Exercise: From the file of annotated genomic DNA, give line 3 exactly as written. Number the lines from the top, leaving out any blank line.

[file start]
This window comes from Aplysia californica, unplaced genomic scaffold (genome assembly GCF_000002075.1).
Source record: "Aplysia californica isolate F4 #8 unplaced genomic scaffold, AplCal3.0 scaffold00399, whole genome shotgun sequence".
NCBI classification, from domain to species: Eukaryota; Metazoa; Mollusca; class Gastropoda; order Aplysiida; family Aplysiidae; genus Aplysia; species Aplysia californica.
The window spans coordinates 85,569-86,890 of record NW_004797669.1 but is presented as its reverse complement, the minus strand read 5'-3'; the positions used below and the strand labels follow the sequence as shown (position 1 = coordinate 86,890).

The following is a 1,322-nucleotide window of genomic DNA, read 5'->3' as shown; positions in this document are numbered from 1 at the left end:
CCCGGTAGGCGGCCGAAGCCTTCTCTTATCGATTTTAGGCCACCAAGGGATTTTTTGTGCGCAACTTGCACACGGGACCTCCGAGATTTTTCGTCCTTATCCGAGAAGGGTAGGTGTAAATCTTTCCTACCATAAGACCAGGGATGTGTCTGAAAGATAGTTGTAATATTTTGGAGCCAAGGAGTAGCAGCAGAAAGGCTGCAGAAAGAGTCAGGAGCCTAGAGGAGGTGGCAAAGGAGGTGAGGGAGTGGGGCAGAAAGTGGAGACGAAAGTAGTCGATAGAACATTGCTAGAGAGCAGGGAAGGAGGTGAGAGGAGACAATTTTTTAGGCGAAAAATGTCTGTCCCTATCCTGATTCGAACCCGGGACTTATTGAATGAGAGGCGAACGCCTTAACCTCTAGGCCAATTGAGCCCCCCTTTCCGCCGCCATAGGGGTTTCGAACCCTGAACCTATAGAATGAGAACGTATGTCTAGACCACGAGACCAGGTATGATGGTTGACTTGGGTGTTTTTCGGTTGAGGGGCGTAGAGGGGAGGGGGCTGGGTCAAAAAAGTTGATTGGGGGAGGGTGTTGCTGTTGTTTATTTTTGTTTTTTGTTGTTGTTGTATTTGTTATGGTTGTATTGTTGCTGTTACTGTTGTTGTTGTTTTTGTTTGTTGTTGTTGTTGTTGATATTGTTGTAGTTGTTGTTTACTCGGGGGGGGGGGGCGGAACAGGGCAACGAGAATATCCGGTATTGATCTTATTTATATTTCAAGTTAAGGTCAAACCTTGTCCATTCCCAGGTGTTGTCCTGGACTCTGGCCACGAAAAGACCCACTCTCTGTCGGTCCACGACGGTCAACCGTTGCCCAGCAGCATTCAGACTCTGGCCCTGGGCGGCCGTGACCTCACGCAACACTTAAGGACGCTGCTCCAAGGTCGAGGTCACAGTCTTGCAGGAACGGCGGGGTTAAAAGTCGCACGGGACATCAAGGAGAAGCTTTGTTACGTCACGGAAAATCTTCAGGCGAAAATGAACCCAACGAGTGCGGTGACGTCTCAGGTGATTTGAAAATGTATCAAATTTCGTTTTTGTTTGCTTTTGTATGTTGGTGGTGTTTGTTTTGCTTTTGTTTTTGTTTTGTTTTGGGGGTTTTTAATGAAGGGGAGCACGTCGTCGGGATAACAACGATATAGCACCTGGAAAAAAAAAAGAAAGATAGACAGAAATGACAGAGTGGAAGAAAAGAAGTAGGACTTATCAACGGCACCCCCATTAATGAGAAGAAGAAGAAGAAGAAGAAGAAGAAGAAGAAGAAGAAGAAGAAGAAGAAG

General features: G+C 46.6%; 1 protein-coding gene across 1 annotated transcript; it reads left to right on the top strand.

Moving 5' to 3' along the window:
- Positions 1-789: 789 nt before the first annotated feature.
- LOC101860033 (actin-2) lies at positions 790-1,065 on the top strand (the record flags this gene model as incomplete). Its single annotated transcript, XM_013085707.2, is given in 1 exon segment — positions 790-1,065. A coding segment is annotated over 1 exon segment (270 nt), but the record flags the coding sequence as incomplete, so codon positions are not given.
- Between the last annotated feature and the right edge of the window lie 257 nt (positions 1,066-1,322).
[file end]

NCBI classification, from domain to species: Eukaryota; Metazoa; Mollusca; class Gastropoda; order Aplysiida; family Aplysiidae; genus Aplysia; species Aplysia californica.